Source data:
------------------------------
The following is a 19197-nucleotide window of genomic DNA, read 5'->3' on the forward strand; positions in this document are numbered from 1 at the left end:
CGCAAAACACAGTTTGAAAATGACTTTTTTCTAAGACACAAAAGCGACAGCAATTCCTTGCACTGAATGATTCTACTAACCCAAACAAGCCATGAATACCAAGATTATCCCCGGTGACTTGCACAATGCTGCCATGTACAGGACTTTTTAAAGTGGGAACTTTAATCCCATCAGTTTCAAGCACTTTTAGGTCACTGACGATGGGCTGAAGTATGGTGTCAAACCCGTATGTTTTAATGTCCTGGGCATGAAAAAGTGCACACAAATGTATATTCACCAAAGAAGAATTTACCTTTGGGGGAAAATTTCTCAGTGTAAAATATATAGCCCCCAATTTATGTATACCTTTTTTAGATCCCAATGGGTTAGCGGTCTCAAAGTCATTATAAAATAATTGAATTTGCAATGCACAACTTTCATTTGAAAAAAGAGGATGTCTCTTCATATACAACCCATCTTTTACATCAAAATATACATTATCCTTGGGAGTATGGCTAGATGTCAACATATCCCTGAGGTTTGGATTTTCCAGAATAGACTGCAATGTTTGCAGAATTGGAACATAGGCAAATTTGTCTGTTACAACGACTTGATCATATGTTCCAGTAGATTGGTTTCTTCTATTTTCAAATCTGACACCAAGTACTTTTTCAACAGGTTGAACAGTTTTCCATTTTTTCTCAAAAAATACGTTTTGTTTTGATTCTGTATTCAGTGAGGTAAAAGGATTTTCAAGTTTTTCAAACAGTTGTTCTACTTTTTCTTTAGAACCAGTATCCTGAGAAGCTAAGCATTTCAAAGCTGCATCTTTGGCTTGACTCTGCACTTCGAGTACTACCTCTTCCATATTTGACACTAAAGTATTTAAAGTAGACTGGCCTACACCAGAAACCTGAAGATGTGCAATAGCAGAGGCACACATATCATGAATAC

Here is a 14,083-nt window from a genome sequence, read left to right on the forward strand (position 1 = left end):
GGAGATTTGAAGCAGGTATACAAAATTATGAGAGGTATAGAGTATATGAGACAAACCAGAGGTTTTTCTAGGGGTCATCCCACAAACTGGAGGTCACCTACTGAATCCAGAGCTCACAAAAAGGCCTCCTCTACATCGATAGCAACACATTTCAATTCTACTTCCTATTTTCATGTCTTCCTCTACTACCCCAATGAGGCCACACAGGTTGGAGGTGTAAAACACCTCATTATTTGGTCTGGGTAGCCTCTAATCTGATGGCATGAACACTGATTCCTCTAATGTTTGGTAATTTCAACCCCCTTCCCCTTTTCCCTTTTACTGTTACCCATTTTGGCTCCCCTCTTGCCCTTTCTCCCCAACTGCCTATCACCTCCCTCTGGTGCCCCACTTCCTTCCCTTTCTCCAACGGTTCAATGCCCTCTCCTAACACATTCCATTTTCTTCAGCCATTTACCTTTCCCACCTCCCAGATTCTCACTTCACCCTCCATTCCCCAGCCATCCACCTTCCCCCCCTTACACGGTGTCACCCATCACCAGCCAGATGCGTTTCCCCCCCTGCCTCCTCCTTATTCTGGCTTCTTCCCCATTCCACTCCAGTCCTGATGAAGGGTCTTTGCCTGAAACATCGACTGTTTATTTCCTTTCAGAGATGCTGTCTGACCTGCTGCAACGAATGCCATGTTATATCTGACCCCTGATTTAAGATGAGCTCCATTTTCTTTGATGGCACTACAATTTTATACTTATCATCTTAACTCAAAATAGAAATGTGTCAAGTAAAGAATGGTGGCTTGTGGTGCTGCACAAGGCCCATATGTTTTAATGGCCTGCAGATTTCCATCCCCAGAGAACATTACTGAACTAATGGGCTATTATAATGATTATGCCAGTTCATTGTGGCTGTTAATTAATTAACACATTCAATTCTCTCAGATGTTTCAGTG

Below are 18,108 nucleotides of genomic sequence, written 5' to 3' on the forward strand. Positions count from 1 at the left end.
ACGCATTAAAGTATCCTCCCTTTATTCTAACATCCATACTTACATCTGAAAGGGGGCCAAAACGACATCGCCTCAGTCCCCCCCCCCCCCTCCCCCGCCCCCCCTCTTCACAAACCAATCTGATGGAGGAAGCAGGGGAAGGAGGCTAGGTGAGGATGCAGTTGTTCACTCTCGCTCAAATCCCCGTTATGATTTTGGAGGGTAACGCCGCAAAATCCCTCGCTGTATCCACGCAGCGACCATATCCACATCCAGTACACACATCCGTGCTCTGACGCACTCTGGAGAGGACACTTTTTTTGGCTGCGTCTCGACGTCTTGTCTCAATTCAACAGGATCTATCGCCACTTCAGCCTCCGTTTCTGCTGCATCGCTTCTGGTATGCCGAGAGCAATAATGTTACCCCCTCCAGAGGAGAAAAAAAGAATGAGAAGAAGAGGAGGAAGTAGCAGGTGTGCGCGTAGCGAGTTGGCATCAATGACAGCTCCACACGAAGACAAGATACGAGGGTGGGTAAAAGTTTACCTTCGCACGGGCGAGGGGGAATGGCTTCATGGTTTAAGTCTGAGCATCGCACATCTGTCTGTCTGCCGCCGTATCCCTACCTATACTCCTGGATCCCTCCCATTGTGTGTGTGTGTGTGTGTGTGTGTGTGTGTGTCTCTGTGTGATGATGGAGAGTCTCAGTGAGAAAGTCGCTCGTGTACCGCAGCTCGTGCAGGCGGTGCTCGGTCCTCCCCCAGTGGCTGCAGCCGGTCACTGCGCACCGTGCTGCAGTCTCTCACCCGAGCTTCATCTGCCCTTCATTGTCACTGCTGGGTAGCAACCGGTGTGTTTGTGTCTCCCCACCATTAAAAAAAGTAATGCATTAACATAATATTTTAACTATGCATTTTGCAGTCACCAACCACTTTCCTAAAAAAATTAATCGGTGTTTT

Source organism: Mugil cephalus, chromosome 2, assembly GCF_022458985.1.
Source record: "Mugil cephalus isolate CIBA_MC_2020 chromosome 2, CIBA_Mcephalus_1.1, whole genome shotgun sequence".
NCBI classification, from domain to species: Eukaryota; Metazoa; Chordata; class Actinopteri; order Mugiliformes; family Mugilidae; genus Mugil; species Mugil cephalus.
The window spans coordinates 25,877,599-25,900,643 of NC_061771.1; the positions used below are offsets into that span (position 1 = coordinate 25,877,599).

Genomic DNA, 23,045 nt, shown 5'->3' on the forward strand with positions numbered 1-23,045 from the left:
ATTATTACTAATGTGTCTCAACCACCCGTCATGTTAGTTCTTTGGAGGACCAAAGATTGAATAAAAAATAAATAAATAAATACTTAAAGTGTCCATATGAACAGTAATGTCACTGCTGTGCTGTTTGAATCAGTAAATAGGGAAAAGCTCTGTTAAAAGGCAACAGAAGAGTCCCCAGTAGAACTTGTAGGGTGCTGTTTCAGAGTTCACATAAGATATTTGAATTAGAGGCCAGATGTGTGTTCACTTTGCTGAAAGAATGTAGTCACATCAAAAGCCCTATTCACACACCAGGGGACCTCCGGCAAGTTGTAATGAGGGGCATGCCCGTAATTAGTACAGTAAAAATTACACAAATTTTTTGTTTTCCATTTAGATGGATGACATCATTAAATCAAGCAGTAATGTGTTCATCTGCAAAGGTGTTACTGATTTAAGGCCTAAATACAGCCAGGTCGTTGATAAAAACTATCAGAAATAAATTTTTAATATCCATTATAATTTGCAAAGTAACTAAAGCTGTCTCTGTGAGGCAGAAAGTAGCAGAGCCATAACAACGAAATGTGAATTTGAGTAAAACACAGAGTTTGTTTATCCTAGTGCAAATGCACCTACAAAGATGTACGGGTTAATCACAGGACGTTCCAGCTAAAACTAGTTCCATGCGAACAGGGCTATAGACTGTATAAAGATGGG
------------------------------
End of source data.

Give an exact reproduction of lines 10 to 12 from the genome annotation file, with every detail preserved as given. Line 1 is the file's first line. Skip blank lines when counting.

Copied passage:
The window spans coordinates 25,877,599-25,900,643 of NC_061771.1; the positions used below are offsets into that span (position 1 = coordinate 25,877,599).

Genomic DNA, 23,045 nt, shown 5'->3' on the forward strand with positions numbered 1-23,045 from the left:
ATTATTACTAATGTGTCTCAACCACCCGTCATGTTAGTTCTTTGGAGGACCAAAGATTGAATAAAAAATAAATAAATAAATACTTAAAGTGTCCATATGAACAGTAATGTCACTGCTGTGCTGTTTGAATCAGTAAATAGGGAAAAGCTCTGTTAAAAGGCAACAGAAGAGTCCCCAGTAGAACTTGTAGGGTGCTGTTTCAGAGTTCACATAAGATATTTGAATTAGAGGCCAGATGTGTGTTCACTTTGCTGAAAGAATGTAGTCACATCAAAAGCCCTATTCACACACCAGGGGACCTCCGGCAAGTTGTAATGAGGGGCATGCCCGTAATTAGTACAGTAAAAATTACACAAATTTTTTGTTTTCCATTTAGATGGATGACATCATTAAATCAAGCAGTAATGTGTTCATCTGCAAAGGTGTTACTGATTTAAGGCCTAAATACAGCCAGGTCGTTGATAAAAACTATCAGAAATAAATTTTTAATATCCATTATAATTTGCAAAGTAACTAAAGCTGTCTCTGTGAGGCAGAAAGTAGCAGAGCCATAACAACGAAATGTGAATTTGAGTAAAACACAGAGTTTGTTTATCCTAGTGCAAATGCACCTACAAAGATGTACGGGTTAATCACAGGACGTTCCAGCTAAAACTAGTTCCATGCGAACAGGGCTATAGACTGTATAAAGATGGG